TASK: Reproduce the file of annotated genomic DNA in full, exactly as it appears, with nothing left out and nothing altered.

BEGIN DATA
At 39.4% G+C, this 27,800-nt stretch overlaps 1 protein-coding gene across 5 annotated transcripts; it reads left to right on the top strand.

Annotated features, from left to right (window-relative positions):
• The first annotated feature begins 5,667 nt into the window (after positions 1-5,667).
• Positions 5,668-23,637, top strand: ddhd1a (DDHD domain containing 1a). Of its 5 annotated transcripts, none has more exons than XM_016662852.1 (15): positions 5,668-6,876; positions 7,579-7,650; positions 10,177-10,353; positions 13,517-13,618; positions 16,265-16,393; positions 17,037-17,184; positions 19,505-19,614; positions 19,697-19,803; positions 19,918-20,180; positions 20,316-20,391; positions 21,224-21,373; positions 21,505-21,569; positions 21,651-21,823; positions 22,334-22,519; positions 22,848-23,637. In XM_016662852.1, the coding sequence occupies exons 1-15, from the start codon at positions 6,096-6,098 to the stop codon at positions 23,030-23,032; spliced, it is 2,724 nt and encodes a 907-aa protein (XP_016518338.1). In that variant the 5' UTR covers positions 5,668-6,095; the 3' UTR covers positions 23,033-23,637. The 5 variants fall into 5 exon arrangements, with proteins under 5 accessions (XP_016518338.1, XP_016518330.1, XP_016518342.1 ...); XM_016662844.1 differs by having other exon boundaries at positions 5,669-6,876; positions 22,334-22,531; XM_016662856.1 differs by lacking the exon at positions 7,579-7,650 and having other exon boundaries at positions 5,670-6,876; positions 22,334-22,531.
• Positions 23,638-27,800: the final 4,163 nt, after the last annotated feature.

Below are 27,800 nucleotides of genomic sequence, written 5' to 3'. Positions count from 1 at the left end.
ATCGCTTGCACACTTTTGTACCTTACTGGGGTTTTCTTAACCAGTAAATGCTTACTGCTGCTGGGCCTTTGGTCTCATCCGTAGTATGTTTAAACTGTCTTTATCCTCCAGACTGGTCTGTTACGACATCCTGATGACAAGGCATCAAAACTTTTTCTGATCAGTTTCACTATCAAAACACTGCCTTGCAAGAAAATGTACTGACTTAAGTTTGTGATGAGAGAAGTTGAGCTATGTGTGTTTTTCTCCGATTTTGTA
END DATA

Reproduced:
At 39.4% G+C, this 27,800-nt stretch overlaps 1 protein-coding gene across 5 annotated transcripts; it reads left to right on the top strand.

Annotated features, from left to right (window-relative positions):
• The first annotated feature begins 5,667 nt into the window (after positions 1-5,667).
• Positions 5,668-23,637, top strand: ddhd1a (DDHD domain containing 1a). Of its 5 annotated transcripts, none has more exons than XM_016662852.1 (15): positions 5,668-6,876; positions 7,579-7,650; positions 10,177-10,353; positions 13,517-13,618; positions 16,265-16,393; positions 17,037-17,184; positions 19,505-19,614; positions 19,697-19,803; positions 19,918-20,180; positions 20,316-20,391; positions 21,224-21,373; positions 21,505-21,569; positions 21,651-21,823; positions 22,334-22,519; positions 22,848-23,637. In XM_016662852.1, the coding sequence occupies exons 1-15, from the start codon at positions 6,096-6,098 to the stop codon at positions 23,030-23,032; spliced, it is 2,724 nt and encodes a 907-aa protein (XP_016518338.1). In that variant the 5' UTR covers positions 5,668-6,095; the 3' UTR covers positions 23,033-23,637. The 5 variants fall into 5 exon arrangements, with proteins under 5 accessions (XP_016518338.1, XP_016518330.1, XP_016518342.1 ...); XM_016662844.1 differs by having other exon boundaries at positions 5,669-6,876; positions 22,334-22,531; XM_016662856.1 differs by lacking the exon at positions 7,579-7,650 and having other exon boundaries at positions 5,670-6,876; positions 22,334-22,531.
• Positions 23,638-27,800: the final 4,163 nt, after the last annotated feature.

Below are 27,800 nucleotides of genomic sequence, written 5' to 3'. Positions count from 1 at the left end.
ATCGCTTGCACACTTTTGTACCTTACTGGGGTTTTCTTAACCAGTAAATGCTTACTGCTGCTGGGCCTTTGGTCTCATCCGTAGTATGTTTAAACTGTCTTTATCCTCCAGACTGGTCTGTTACGACATCCTGATGACAAGGCATCAAAACTTTTTCTGATCAGTTTCACTATCAAAACACTGCCTTGCAAGAAAATGTACTGACTTAAGTTTGTGATGAGAGAAGTTGAGCTATGTGTGTTTTTCTCCGATTTTGTA